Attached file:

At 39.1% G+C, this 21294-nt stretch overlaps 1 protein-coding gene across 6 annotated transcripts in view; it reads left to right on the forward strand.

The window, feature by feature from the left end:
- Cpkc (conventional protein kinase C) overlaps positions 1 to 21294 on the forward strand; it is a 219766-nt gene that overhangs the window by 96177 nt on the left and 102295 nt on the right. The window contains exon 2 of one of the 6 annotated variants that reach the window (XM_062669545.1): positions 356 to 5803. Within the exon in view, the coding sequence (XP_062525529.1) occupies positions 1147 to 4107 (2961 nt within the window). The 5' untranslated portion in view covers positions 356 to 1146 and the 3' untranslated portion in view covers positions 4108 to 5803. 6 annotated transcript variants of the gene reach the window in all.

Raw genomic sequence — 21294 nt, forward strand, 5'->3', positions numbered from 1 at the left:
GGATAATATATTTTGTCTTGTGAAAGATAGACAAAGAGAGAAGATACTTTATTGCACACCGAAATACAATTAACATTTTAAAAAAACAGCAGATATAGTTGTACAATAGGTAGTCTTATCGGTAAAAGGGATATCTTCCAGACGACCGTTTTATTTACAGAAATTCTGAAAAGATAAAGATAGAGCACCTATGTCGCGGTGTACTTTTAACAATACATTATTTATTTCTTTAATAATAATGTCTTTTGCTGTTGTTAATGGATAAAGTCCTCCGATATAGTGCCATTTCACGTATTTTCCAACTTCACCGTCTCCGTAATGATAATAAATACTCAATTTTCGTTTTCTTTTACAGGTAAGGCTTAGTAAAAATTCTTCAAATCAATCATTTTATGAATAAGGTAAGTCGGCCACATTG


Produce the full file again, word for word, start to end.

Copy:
At 39.1% G+C, this 21294-nt stretch overlaps 1 protein-coding gene across 6 annotated transcripts in view; it reads left to right on the forward strand.

The window, feature by feature from the left end:
- Cpkc (conventional protein kinase C) overlaps positions 1 to 21294 on the forward strand; it is a 219766-nt gene that overhangs the window by 96177 nt on the left and 102295 nt on the right. The window contains exon 2 of one of the 6 annotated variants that reach the window (XM_062669545.1): positions 356 to 5803. Within the exon in view, the coding sequence (XP_062525529.1) occupies positions 1147 to 4107 (2961 nt within the window). The 5' untranslated portion in view covers positions 356 to 1146 and the 3' untranslated portion in view covers positions 4108 to 5803. 6 annotated transcript variants of the gene reach the window in all.

Raw genomic sequence — 21294 nt, forward strand, 5'->3', positions numbered from 1 at the left:
GGATAATATATTTTGTCTTGTGAAAGATAGACAAAGAGAGAAGATACTTTATTGCACACCGAAATACAATTAACATTTTAAAAAAACAGCAGATATAGTTGTACAATAGGTAGTCTTATCGGTAAAAGGGATATCTTCCAGACGACCGTTTTATTTACAGAAATTCTGAAAAGATAAAGATAGAGCACCTATGTCGCGGTGTACTTTTAACAATACATTATTTATTTCTTTAATAATAATGTCTTTTGCTGTTGTTAATGGATAAAGTCCTCCGATATAGTGCCATTTCACGTATTTTCCAACTTCACCGTCTCCGTAATGATAATAAATACTCAATTTTCGTTTTCTTTTACAGGTAAGGCTTAGTAAAAATTCTTCAAATCAATCATTTTATGAATAAGGTAAGTCGGCCACATTG